Since the stomata of CAM plants are closed when photosynthesis occurs during the day, the normal gas exchange measuring tools are not useful.
In such scenarios, measuring chlorophyll fluorescence and electronic transfer rate (ETR) are viable alternatives, as they also provide information on the influence the environment has on photosynthesis.
To do so, scientists have to factor in the various morphological adaptations that plants have developed to remain cool, such as the thick waxy layers on the leaf surface that make them lighter in color or the presence of a high density of hairs or spines. These measures help the leaves reflect light and prevent the leaves from getting warmer.
However, this can affect the amount of light that the leaves absorb, and scientists cannot use a standard value for absorbance (α) to estimate ETR, as it can lead to inaccuracy.
Hence, scientists in California studied 56 CAM species to find out the variation of absorbance (α) in succulent plants and how this effects ETR. They also collected data from two species with usual C3 photosynthesis pathways: one with flat leaves, and the other with hairy leaves for comparison.
PSII efficiency or chlorophyll fluorescence was measured by a pulse amplitude modulated fluorometer at 1,980 μmol m–2 s–1, based on which ETR was calculated.
Immediately after, reflectance and transmission at PAR (400–700 nm) were measured at the same site on the leaves to calculate absorbance values. The instruments used in the measurement are now out of production, but the scientists recommended leaf spectrometers such as CI-710s SpectraVue Leaf Spectrometer manufactured by CID BioSciences Inc.
The CI-710 can simultaneously calculate absorbance, transmittance, and reflectance in the visible and near-infrared range of light. It is a small, portable device that can also quantify film thickness.
The scientist found a wide variation in absorbance, from 0.55 to 0.92, among the 56 species, but the mean for all species was an α of 0.84, similar to C3 plants. However, most CAM species tend to have a lower α value.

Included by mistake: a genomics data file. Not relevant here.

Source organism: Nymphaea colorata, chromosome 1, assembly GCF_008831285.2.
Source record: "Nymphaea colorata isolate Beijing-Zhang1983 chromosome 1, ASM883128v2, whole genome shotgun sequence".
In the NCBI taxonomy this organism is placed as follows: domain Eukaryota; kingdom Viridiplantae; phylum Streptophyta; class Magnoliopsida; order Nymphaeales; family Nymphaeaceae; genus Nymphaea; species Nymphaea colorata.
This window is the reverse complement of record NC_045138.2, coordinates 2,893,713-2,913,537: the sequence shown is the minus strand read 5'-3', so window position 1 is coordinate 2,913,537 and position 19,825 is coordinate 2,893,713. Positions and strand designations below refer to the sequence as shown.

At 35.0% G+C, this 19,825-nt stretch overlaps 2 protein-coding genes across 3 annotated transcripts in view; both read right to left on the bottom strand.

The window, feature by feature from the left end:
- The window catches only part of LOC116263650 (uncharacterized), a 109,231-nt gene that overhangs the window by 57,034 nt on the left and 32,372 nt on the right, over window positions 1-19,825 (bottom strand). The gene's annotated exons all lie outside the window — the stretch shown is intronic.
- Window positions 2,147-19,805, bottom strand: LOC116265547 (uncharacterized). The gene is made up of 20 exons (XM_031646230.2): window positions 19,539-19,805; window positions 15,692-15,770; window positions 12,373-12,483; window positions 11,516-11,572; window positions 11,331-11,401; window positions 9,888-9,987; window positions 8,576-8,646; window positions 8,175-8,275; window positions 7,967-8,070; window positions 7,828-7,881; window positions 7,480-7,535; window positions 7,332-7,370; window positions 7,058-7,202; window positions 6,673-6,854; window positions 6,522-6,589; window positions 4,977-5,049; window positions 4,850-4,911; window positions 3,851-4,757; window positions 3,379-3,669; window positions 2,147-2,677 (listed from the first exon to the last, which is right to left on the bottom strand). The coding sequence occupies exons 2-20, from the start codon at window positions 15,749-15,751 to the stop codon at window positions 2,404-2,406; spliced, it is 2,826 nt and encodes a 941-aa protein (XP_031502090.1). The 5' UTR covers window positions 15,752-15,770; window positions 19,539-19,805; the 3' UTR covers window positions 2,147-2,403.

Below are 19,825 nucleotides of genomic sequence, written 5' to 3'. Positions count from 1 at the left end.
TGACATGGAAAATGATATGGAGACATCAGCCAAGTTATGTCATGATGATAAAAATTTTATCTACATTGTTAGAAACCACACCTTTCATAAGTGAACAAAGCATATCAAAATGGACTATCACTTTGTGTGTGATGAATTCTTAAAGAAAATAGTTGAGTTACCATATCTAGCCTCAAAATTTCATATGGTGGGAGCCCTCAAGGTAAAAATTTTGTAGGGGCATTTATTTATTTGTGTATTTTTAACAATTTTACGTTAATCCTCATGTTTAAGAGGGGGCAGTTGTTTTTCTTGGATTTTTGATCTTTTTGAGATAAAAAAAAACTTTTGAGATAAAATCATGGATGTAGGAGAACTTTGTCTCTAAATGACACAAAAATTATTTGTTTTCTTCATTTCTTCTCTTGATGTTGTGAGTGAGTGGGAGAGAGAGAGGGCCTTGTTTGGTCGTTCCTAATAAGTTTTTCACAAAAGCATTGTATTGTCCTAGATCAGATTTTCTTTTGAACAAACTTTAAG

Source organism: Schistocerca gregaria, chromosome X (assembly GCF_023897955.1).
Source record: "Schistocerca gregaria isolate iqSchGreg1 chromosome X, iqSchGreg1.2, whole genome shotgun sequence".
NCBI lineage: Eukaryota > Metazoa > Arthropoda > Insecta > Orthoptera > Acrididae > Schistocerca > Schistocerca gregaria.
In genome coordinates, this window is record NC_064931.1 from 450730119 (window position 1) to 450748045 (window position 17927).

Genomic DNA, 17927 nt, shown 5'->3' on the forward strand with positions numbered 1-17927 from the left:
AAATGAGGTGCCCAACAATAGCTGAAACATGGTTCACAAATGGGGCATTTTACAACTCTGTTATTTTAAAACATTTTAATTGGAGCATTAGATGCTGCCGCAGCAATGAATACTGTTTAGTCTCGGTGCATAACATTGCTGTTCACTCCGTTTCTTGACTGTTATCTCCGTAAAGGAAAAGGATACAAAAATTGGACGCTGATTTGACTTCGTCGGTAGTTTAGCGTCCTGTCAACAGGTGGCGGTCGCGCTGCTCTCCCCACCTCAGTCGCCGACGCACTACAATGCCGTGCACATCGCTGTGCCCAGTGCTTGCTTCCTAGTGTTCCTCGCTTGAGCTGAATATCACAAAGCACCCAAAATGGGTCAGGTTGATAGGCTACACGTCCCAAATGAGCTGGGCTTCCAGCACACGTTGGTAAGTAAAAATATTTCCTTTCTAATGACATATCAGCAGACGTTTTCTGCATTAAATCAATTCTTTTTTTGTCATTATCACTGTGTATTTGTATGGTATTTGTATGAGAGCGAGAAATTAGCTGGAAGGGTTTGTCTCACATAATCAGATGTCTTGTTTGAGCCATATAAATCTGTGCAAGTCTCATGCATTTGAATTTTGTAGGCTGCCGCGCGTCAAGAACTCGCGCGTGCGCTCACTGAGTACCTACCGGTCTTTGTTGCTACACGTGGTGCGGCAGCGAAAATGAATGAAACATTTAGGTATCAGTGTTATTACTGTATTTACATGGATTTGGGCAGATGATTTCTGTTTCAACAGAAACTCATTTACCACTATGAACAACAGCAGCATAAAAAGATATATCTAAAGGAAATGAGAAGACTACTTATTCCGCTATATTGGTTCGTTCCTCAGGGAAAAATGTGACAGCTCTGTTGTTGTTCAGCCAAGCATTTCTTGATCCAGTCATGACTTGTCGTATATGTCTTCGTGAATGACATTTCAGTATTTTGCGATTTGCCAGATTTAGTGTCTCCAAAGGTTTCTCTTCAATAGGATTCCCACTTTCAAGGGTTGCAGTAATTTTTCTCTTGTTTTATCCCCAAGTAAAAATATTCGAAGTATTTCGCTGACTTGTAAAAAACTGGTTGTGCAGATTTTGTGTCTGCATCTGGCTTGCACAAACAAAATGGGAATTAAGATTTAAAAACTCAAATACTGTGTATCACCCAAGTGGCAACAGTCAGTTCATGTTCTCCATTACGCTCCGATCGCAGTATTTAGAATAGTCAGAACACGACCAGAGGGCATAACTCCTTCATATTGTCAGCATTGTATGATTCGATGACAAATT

The scientists then calculated ETR at the mean absorbance (0.84) and measured absorbance for each species, finding a significant difference. For species with absorbance close to 0.84, there was not much difference.
However, in species with reflective leaf hairs, such as in Encelia farinosa, the ETR calculated with actual absorbance was 53% lower than ETR at mean absorbance (0.84). Hence, when a species has light-colored or reflective photosynthetic tissue, it is important to use the absorbance value of each species to calculate their ETR and not any standard average absorbance value.
The scientists suggest creating a database of light absorbance values for all species that can be used when measuring ETR or other photosynthetic parameters.
A single parameter, such as electron transfer rate estimated by chlorophyll fluorescence, can track the connection between spectral traits, photosynthesis, and intercellular biochemical reactions. While some use it to study the short-term effects of heat stress, others probe the basic thermotolerance metabolism of plants to survive in extreme climates through long-term adaptations.
Science Writer, CID Bio-Science
Ph.D. Ecology and Environmental Science, B.Sc Agriculture
Feature image courtesy of Josef Wells
Alam, B., Newaj, R., Rizvi, R.H., Prasad, R., Handa, A.K., Chaturvedi, O.P., Chaturvedi, M., & Singh, A.K. (2016). Characterizing the thermotolerance properties of Albizia procera in temporal and seasonal scale through physio-biochemical traits and spectral indices. Indian J. of Agroforestry, 18 (1), 96-101.
Editors, B. (2019, March 27). CAM Plants. Retrieved August 26, 2020, from https://biologydictionary.net/cam-plants/
Stemke, J.A., & Santiago, L.S. (2011). Consequences of light absorptance in calculating electron transport rate of desert and succulent plants. Photosynthetica 49, 195–200. https://doi.org/10.1007/s11099-011-0026-y
Kumar, S., Singhal, T., Bharadwaj, C., Kumar, T., Singh, M.P., Tripathi, S., Roorkiwal, M., & Varshney, R. (2016). Canopy temperature depression (CTD) as a measure for Drought Resistance in a training population in chickpea. Conference: National Seminar on Omic Technologies for better food and nutrition: Department of Biotechnology, Telangana University, Nizamabad, Telangana, India. Retrieved from https://www.researchgate.net/publication/301560609_Canopy_temperature_Depression_CTD_as_a_measure_for_Drought_Resistance_in_a_training_population_in_chickpea